If your tooth cannot be saved, tooth extractionmay be the only option. At Goodall Dental Practice weguarantee your tooth extraction appointment will be as relaxed and comfortable as possible.
When do you need a tooth extraction?
A tooth extraction simply refers to the process of having a tooth completely removed. At Goodall Dental Practice we normally only recommend this treatment as a last resort, it is likely that you’ll have one of the following problems:
- A decaying or infected tooth, or a tooth that can’t be saved,
- Dental trauma/broken tooth, or one that’s irreparable,
- Crowded, impacted or misaligned teeth(for example before braces),
- A tooth that negatively impacts your wisdom teeth.
What happens at the tooth extraction appointment?
During your tooth extraction appointment the team at Goodall Dental Practice will put you at ease and keep you comfortable throughout the procedure. It is important to remember that you are in control and can stop at any time for a break or if things get a bit uncomfortable. We use a local anaesthetic to make sure the area being treated is fully numb, so you won’t feel any discomfort. If you’re nervous about the anaesthetic, speak to us about the other options available, like sedation, and we will be able to recommend the most suitable.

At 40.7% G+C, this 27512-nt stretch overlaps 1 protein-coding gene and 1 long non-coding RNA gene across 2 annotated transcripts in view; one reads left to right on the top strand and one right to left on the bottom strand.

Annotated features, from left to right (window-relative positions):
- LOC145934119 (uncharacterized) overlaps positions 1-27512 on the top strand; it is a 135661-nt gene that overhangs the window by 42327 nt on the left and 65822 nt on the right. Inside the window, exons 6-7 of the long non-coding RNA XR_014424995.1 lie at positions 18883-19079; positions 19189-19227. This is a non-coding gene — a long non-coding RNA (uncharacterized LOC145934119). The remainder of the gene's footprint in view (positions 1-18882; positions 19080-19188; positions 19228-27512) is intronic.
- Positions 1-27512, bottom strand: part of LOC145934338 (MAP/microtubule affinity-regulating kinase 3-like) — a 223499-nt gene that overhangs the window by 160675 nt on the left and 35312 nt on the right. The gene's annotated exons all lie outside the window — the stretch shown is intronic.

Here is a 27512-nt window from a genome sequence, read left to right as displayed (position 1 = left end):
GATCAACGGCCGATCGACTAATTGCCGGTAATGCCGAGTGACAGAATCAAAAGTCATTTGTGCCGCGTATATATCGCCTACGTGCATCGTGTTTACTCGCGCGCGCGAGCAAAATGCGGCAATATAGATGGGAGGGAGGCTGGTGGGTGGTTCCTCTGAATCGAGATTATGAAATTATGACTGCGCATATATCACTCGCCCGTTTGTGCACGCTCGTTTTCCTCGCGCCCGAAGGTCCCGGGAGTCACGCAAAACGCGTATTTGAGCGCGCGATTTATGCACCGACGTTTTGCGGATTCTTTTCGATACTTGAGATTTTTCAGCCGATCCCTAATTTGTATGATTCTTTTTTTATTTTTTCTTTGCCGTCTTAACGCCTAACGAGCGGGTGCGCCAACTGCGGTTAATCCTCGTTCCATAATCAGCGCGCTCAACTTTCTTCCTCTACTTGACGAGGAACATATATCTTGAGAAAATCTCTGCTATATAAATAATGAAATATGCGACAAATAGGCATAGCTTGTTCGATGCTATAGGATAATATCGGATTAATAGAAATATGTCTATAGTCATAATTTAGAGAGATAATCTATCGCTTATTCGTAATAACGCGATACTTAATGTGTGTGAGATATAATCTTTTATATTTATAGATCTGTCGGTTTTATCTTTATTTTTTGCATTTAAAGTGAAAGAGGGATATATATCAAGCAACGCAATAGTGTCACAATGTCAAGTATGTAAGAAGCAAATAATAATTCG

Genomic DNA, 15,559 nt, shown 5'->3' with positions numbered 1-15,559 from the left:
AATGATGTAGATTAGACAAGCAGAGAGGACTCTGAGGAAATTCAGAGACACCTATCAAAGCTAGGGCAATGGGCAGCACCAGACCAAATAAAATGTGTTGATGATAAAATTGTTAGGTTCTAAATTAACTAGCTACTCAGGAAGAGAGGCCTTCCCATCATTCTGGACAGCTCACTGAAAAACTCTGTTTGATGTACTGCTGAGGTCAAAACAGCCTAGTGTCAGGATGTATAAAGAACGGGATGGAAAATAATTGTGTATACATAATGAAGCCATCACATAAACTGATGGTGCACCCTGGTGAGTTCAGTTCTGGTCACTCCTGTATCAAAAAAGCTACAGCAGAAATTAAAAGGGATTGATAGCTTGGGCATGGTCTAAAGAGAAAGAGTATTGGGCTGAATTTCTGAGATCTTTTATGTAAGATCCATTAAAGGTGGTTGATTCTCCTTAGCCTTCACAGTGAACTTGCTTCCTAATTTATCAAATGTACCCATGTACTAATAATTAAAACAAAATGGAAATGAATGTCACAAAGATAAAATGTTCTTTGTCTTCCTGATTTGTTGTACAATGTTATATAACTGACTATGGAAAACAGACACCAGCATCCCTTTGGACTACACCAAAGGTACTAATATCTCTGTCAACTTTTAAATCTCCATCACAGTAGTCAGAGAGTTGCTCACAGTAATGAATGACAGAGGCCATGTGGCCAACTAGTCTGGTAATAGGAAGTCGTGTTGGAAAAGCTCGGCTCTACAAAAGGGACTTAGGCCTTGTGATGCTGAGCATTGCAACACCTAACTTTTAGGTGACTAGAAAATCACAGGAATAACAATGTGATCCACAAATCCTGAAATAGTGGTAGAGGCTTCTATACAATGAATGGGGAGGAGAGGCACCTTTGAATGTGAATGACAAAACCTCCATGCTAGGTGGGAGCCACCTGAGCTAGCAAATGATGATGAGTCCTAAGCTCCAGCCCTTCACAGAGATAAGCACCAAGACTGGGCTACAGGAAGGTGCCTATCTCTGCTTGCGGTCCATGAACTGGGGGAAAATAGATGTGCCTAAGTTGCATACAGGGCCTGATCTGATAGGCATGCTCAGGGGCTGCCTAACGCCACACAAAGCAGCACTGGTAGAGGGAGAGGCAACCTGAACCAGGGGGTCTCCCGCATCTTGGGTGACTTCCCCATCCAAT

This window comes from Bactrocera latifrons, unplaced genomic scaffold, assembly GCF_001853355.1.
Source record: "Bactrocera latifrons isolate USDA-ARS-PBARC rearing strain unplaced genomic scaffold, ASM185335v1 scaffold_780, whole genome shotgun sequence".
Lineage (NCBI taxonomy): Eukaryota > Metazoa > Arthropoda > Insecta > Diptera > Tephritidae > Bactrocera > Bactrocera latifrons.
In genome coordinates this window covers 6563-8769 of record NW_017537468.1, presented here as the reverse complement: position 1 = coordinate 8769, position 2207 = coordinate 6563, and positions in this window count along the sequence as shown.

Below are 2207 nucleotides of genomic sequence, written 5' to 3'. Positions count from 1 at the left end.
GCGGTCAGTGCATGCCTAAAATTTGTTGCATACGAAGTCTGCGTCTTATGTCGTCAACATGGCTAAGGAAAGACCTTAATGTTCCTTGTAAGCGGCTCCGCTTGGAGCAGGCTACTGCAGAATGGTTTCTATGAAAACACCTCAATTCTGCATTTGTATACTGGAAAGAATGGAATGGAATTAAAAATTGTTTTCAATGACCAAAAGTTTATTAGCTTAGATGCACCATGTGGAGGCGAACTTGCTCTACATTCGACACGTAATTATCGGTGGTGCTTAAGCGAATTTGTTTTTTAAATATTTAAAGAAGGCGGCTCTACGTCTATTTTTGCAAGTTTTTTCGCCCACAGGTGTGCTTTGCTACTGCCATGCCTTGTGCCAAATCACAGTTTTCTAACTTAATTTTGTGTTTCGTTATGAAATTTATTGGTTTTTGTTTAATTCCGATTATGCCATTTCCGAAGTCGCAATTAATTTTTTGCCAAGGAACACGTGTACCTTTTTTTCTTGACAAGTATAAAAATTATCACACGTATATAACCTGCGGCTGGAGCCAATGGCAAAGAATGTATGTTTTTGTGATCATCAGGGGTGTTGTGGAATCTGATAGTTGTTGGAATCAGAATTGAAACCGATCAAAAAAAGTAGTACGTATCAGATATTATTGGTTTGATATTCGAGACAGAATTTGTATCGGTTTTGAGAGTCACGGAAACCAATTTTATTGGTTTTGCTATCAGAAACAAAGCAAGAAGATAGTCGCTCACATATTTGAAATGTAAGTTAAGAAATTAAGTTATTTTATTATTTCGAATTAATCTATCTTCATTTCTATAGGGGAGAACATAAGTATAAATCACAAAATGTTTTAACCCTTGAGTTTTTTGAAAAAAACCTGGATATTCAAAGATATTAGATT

Your dentist will check that the tooth is fully numb before the procedure is started. Once the anaesthetic has taken effect, your dentist will use dental forceps to remove your tooth. This is done by moving the tooth back and forth to detach it. During this time you may feel pressure on the tooth, remember you can stop the dentist at any time.
Once the tooth has been fully removed, your dentist will use gauze to stop any bleeding, and rarely may use stitches to repair the gap should this be necessary. The whole treatment shouldn’t take longer than 15 minutes.
What happens after the tooth extraction?
After the tooth has been removed, we will make sure that the bleeding is stopping normally. We will also discuss some Do’s and Don’ts for you to follow over the next few days to ensure a speedy and comfortable recovery. In summary this involves;
- Keep the area clean, brushing and flossing as normal, and avoid touching it with your tongue.
- If you experience discomfort, your dentist will have recommended painkillers to take as prescribed.
- Avoid smoking at least for the rest of the day.
- Avoid any strenuous activities for the next 24 hours or so.
- Try not to eat hard foods while the area is healing.
- A blood clot will eventually form over the extraction site, so avoid rinsing your mouth or spitting so you don’t dislodge it.
- Once 24 hours have passed, gently rinse your mouth with a salt water solution. About half a teaspoon of salt in a glass of lukewarm water should suffice.
- If you notice your extraction area bleeding persistently after 24 hours, get in touch with your dentist for advice.